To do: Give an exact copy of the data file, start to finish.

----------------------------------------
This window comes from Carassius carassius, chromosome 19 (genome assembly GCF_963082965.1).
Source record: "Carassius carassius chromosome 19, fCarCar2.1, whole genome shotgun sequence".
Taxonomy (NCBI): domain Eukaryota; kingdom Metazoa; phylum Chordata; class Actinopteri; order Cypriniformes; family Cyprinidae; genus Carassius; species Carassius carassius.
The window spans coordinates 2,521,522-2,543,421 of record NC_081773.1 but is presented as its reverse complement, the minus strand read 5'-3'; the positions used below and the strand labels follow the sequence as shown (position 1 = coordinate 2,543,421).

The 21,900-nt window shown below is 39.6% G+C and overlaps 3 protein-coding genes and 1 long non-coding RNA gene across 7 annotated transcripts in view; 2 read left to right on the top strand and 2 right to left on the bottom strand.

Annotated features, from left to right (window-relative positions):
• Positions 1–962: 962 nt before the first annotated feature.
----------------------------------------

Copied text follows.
This window comes from Carassius carassius, chromosome 19 (genome assembly GCF_963082965.1).
Source record: "Carassius carassius chromosome 19, fCarCar2.1, whole genome shotgun sequence".
Taxonomy (NCBI): domain Eukaryota; kingdom Metazoa; phylum Chordata; class Actinopteri; order Cypriniformes; family Cyprinidae; genus Carassius; species Carassius carassius.
The window spans coordinates 2,521,522-2,543,421 of record NC_081773.1 but is presented as its reverse complement, the minus strand read 5'-3'; the positions used below and the strand labels follow the sequence as shown (position 1 = coordinate 2,543,421).

The 21,900-nt window shown below is 39.6% G+C and overlaps 3 protein-coding genes and 1 long non-coding RNA gene across 7 annotated transcripts in view; 2 read left to right on the top strand and 2 right to left on the bottom strand.

Annotated features, from left to right (window-relative positions):
• Positions 1–962: 962 nt before the first annotated feature.